Camden’s proposals for ‘outstanding’ nurseries set for critical meeting
- Credit: Archant
Camden Council is set to decide on changes to its early years provision impacting four local nurseries, all rated ‘outstanding’.
The town hall is proposing to merge Konstam Nursery with Brookfield School in Highgate, and turn Kilburn Grange Nursery into a Sure Start centre.
The plans, which would also see Hampden Nursery pupils aged 3 and 4 moved to Edith Neville School, will be reviewed on Thursday (September 3) at a meeting of the council’s cabinet.
The proposals, which would save the council £600,000, are a response to the borough’s declining birth rates and falling school rolls.
Camden said the plans will narrow educational inequalities but Camden Conservatives’ leader, Cllr Oliver Cooper, claimed Sure Start centres that focus on children up to the age of two - a central part of the council’s plans - aren’t the answer.
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Cllr Cooper said: “This is a short-term sticking plaster, not a long-term solution.
“Such a short-term solution will just mean uprooting children and communities again next year or the year after: creating more disruption in children’s lives.”
READ MORE: ‘This will destroy life chances’: Camden parents march to Crowndale Centre to protest planned nursery closuresHugo Pierre, from Camden Unison, said: “We don’t agree with the proposals as now is not the time to be closing nursery provision.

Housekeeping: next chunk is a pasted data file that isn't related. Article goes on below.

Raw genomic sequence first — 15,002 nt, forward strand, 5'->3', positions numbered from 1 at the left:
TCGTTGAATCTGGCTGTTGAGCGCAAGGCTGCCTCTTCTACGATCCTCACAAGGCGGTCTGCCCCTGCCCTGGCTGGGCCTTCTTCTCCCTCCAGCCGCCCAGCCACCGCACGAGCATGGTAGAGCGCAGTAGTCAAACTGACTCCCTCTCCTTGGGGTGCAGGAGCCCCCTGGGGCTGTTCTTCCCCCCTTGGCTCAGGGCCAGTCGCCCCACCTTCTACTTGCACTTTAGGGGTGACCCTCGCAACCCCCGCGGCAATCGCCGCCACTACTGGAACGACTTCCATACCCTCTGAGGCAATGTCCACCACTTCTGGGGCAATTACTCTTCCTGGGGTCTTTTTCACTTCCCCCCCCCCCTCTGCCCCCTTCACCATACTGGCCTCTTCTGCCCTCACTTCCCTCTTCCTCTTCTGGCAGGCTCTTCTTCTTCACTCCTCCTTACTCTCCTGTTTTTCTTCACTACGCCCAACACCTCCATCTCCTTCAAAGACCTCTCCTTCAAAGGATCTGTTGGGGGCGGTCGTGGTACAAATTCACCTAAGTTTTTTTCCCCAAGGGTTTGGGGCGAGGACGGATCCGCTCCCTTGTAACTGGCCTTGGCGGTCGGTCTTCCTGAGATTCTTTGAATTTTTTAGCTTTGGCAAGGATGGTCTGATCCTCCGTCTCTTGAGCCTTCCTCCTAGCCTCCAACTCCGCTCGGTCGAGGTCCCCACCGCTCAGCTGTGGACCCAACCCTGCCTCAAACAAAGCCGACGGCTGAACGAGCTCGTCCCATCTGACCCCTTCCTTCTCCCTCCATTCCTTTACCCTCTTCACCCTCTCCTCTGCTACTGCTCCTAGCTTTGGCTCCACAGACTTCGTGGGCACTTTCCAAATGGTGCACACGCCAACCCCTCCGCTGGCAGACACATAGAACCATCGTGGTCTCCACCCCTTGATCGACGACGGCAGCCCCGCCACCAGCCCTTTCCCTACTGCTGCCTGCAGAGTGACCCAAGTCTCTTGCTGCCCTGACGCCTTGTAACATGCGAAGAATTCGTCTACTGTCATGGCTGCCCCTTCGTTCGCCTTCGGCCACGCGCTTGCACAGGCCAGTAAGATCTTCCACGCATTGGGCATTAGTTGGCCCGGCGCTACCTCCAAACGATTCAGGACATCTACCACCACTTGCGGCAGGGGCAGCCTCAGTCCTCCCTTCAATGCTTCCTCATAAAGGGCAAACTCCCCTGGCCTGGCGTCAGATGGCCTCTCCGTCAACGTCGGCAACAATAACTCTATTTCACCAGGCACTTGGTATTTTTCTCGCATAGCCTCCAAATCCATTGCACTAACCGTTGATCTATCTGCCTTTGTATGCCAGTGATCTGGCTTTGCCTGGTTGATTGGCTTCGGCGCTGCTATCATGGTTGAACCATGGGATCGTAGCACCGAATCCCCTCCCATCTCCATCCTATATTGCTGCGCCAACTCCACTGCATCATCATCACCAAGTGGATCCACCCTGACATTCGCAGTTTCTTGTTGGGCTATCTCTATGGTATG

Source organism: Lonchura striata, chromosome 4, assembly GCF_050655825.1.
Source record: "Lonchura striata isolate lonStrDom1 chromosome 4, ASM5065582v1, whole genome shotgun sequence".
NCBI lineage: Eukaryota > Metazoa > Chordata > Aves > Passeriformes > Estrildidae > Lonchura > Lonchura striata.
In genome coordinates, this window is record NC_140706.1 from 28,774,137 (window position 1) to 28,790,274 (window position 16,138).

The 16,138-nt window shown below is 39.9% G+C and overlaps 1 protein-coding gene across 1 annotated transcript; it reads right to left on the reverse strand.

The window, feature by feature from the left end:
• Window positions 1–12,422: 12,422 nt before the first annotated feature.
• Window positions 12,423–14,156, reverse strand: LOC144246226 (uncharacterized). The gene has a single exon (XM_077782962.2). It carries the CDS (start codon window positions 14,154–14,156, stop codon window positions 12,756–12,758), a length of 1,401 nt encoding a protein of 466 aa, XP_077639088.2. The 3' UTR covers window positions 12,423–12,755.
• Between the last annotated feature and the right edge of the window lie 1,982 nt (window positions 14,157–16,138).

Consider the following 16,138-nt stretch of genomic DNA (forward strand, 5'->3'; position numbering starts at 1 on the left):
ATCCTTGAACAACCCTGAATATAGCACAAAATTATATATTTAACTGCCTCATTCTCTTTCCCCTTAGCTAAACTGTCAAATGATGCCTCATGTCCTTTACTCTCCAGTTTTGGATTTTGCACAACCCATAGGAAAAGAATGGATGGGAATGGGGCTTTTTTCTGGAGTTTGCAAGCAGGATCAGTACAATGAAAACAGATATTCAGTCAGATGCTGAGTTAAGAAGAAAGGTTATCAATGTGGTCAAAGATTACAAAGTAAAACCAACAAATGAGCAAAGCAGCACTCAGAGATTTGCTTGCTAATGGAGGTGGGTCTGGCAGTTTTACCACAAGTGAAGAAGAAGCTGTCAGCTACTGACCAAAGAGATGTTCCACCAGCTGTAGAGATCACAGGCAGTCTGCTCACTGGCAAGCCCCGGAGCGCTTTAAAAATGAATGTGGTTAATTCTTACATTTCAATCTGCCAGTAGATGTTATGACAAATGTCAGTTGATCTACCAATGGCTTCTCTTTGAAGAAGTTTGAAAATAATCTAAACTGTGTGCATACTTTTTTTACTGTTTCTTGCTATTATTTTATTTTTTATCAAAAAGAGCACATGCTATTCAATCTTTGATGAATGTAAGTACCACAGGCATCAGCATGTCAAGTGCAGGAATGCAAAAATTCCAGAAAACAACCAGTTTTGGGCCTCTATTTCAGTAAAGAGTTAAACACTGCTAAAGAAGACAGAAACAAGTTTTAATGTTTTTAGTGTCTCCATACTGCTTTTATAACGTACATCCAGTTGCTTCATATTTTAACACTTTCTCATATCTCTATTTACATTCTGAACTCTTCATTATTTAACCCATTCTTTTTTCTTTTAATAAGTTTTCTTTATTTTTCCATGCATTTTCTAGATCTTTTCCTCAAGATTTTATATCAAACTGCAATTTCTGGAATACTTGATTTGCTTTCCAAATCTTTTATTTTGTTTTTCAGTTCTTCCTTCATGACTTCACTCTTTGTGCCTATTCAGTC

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“The Covid pandemic has hit private and voluntary sector nurseries quite hard.”
Changes to Gospel Oak Nursery, influenced by the future of nearby Carlton Primary School, are not expected until July next year.
Cllr Angela Mason, Camden’s education chief, said: “Attending a high-quality nursery helps children achieve well but we also know that the time from pregnancy to the age of two is really important in ensuring that children get the best start.
“After a public consultation with local families, staff and residents, cabinet will be asked to approve changes to early years services in the borough which we believe will help all children to achieve well.”
A total of 11 meetings on the plans were attended by 39 parents. The public consultation received 97 responses, 38% of them opposing the proposals - the most popular answer.
Tulip Siddiq, Hampstead and Kilburn’s MP, said early years education was “essential” and that concerns had been raised over the council’s plans.